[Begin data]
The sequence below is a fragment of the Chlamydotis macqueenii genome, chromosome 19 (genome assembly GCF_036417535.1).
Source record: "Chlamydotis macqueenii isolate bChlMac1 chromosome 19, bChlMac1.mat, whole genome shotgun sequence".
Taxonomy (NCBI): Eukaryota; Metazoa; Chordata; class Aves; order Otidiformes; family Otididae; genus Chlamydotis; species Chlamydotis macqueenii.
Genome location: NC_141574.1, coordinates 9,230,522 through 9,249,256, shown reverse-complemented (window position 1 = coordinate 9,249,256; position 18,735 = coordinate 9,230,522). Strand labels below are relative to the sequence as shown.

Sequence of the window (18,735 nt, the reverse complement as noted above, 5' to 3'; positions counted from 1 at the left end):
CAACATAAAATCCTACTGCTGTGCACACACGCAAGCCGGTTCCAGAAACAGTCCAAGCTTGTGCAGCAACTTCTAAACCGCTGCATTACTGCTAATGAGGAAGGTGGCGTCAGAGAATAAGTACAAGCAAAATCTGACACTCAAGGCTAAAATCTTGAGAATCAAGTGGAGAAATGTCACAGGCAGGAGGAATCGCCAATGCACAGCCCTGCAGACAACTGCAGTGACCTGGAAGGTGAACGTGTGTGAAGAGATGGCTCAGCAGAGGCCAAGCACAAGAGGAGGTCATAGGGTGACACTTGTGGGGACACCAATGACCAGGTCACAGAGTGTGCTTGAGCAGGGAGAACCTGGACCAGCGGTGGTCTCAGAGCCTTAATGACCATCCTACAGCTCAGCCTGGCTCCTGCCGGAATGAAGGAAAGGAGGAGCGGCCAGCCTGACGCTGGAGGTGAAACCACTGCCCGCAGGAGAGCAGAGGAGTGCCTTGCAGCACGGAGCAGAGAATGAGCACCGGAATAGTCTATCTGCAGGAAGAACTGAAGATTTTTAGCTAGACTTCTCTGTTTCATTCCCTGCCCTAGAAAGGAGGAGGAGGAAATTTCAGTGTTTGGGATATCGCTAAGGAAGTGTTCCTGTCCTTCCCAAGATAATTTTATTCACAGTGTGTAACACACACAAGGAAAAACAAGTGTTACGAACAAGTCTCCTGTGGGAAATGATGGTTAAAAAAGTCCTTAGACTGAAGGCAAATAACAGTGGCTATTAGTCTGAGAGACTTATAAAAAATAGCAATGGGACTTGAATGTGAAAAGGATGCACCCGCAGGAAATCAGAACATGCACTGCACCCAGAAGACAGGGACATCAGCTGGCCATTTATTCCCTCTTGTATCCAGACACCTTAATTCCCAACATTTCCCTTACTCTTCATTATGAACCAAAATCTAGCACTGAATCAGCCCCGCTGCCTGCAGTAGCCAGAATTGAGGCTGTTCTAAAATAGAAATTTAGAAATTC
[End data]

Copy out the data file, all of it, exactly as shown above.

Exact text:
The sequence below is a fragment of the Chlamydotis macqueenii genome, chromosome 19 (genome assembly GCF_036417535.1).
Source record: "Chlamydotis macqueenii isolate bChlMac1 chromosome 19, bChlMac1.mat, whole genome shotgun sequence".
Taxonomy (NCBI): Eukaryota; Metazoa; Chordata; class Aves; order Otidiformes; family Otididae; genus Chlamydotis; species Chlamydotis macqueenii.
Genome location: NC_141574.1, coordinates 9,230,522 through 9,249,256, shown reverse-complemented (window position 1 = coordinate 9,249,256; position 18,735 = coordinate 9,230,522). Strand labels below are relative to the sequence as shown.

Sequence of the window (18,735 nt, the reverse complement as noted above, 5' to 3'; positions counted from 1 at the left end):
CAACATAAAATCCTACTGCTGTGCACACACGCAAGCCGGTTCCAGAAACAGTCCAAGCTTGTGCAGCAACTTCTAAACCGCTGCATTACTGCTAATGAGGAAGGTGGCGTCAGAGAATAAGTACAAGCAAAATCTGACACTCAAGGCTAAAATCTTGAGAATCAAGTGGAGAAATGTCACAGGCAGGAGGAATCGCCAATGCACAGCCCTGCAGACAACTGCAGTGACCTGGAAGGTGAACGTGTGTGAAGAGATGGCTCAGCAGAGGCCAAGCACAAGAGGAGGTCATAGGGTGACACTTGTGGGGACACCAATGACCAGGTCACAGAGTGTGCTTGAGCAGGGAGAACCTGGACCAGCGGTGGTCTCAGAGCCTTAATGACCATCCTACAGCTCAGCCTGGCTCCTGCCGGAATGAAGGAAAGGAGGAGCGGCCAGCCTGACGCTGGAGGTGAAACCACTGCCCGCAGGAGAGCAGAGGAGTGCCTTGCAGCACGGAGCAGAGAATGAGCACCGGAATAGTCTATCTGCAGGAAGAACTGAAGATTTTTAGCTAGACTTCTCTGTTTCATTCCCTGCCCTAGAAAGGAGGAGGAGGAAATTTCAGTGTTTGGGATATCGCTAAGGAAGTGTTCCTGTCCTTCCCAAGATAATTTTATTCACAGTGTGTAACACACACAAGGAAAAACAAGTGTTACGAACAAGTCTCCTGTGGGAAATGATGGTTAAAAAAGTCCTTAGACTGAAGGCAAATAACAGTGGCTATTAGTCTGAGAGACTTATAAAAAATAGCAATGGGACTTGAATGTGAAAAGGATGCACCCGCAGGAAATCAGAACATGCACTGCACCCAGAAGACAGGGACATCAGCTGGCCATTTATTCCCTCTTGTATCCAGACACCTTAATTCCCAACATTTCCCTTACTCTTCATTATGAACCAAAATCTAGCACTGAATCAGCCCCGCTGCCTGCAGTAGCCAGAATTGAGGCTGTTCTAAAATAGAAATTTAGAAATTC